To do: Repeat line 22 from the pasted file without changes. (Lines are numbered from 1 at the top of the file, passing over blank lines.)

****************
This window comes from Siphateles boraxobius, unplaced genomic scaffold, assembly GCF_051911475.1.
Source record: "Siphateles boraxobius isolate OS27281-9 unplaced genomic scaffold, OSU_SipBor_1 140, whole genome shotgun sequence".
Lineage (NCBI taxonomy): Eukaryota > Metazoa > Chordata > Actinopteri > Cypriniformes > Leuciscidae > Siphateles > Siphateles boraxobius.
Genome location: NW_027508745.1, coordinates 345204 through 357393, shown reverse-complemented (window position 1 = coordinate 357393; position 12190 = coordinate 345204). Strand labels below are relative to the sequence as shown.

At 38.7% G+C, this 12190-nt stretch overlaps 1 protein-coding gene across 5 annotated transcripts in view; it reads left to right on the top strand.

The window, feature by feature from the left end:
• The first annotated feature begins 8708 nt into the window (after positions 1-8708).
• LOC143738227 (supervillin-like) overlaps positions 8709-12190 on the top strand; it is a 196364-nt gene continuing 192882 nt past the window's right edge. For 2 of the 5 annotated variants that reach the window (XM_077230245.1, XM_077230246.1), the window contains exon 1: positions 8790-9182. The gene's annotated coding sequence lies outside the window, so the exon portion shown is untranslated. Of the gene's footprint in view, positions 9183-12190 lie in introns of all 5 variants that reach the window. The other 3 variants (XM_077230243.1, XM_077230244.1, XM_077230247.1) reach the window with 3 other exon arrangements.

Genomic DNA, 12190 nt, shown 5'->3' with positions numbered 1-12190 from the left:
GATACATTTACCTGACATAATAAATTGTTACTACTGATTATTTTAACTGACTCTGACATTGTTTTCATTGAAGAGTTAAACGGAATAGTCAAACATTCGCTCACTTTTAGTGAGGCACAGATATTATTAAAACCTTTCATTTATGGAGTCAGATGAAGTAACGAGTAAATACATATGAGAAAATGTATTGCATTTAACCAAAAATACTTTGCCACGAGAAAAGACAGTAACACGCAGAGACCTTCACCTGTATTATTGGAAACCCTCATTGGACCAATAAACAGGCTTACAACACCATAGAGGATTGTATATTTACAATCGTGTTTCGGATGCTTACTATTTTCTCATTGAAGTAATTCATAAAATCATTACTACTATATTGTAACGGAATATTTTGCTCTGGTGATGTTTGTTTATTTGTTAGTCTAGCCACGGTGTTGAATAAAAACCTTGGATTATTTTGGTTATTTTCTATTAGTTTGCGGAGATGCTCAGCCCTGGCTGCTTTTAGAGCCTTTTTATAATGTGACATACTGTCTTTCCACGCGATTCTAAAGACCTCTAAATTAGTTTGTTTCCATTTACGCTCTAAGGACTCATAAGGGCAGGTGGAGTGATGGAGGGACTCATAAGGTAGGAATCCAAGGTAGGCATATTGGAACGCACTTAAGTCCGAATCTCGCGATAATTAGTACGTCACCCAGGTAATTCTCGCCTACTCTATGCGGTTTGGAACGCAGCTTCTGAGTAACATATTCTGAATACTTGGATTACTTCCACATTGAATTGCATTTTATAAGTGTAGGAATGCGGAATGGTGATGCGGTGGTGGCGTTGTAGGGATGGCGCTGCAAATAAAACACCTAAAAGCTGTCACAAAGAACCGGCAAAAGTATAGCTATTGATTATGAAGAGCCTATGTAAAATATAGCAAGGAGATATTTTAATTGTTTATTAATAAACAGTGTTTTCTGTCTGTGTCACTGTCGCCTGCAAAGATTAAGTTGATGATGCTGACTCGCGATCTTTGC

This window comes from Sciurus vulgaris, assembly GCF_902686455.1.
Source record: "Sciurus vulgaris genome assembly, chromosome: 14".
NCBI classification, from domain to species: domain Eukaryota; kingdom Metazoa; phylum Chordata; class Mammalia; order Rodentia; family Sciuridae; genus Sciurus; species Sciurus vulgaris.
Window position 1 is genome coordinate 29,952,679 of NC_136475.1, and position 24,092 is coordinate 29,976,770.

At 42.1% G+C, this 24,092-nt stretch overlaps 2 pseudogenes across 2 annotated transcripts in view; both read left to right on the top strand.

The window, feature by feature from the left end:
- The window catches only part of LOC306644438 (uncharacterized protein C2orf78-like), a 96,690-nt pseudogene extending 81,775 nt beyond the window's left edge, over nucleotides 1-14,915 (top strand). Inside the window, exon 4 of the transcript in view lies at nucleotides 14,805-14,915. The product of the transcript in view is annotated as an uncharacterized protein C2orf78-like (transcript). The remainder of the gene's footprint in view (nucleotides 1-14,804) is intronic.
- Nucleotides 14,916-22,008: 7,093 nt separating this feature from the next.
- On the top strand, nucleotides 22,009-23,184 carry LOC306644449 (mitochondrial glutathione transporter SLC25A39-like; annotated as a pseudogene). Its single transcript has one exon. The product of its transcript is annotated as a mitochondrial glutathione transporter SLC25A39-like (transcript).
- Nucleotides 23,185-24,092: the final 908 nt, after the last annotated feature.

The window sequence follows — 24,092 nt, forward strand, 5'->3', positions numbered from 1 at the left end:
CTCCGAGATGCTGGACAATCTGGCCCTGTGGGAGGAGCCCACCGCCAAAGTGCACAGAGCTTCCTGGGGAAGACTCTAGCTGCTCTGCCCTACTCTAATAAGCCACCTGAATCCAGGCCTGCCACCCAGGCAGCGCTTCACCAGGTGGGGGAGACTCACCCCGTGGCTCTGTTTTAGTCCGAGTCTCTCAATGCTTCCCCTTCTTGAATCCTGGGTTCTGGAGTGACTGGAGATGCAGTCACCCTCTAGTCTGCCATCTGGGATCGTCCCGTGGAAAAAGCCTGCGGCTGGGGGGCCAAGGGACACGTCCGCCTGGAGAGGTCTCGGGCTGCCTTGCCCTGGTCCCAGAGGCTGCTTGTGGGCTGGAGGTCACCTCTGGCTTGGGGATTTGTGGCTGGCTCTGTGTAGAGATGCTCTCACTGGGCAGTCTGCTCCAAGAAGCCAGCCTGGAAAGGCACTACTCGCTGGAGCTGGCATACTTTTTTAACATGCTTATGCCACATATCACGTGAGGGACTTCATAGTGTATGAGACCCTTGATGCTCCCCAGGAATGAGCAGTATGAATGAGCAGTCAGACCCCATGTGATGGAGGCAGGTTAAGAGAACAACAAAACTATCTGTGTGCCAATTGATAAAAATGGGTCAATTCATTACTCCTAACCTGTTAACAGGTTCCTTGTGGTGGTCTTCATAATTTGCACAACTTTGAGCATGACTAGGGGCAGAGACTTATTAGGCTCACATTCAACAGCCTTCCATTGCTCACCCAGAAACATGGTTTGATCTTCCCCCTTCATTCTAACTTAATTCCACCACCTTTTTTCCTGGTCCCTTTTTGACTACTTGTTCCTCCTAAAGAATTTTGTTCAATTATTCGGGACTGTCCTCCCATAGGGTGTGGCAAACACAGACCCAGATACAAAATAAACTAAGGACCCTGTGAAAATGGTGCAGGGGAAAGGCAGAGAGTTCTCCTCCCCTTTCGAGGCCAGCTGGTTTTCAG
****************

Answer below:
CTCCGAGATGCTGGACAATCTGGCCCTGTGGGAGGAGCCCACCGCCAAAGTGCACAGAGCTTCCTGGGGAAGACTCTAGCTGCTCTGCCCTACTCTAATAAGCCACCTGAATCCAGGCCTGCCACCCAGGCAGCGCTTCACCAGGTGGGGGAGACTCACCCCGTGGCTCTGTTTTAGTCCGAGTCTCTCAATGCTTCCCCTTCTTGAATCCTGGGTTCTGGAGTGACTGGAGATGCAGTCACCCTCTAGTCTGCCATCTGGGATCGTCCCGTGGAAAAAGCCTGCGGCTGGGGGGCCAAGGGACACGTCCGCCTGGAGAGGTCTCGGGCTGCCTTGCCCTGGTCCCAGAGGCTGCTTGTGGGCTGGAGGTCACCTCTGGCTTGGGGATTTGTGGCTGGCTCTGTGTAGAGATGCTCTCACTGGGCAGTCTGCTCCAAGAAGCCAGCCTGGAAAGGCACTACTCGCTGGAGCTGGCATACTTTTTTAACATGCTTATGCCACATATCACGTGAGGGACTTCATAGTGTATGAGACCCTTGATGCTCCCCAGGAATGAGCAGTATGAATGAGCAGTCAGACCCCATGTGATGGAGGCAGGTTAAGAGAACAACAAAACTATCTGTGTGCCAATTGATAAAAATGGGTCAATTCATTACTCCTAACCTGTTAACAGGTTCCTTGTGGTGGTCTTCATAATTTGCACAACTTTGAGCATGACTAGGGGCAGAGACTTATTAGGCTCACATTCAACAGCCTTCCATTGCTCACCCAGAAACATGGTTTGATCTTCCCCCTTCATTCTAACTTAATTCCACCACCTTTTTTCCTGGTCCCTTTTTGACTACTTGTTCCTCCTAAAGAATTTTGTTCAATTATTCGGGACTGTCCTCCCATAGGGTGTGGCAAACACAGACCCAGATACAAAATAAACTAAGGACCCTGTGAAAATGGTGCAGGGGAAAGGCAGAGAGTTCTCCTCCCCTTTCGAGGCCAGCTGGTTTTCAG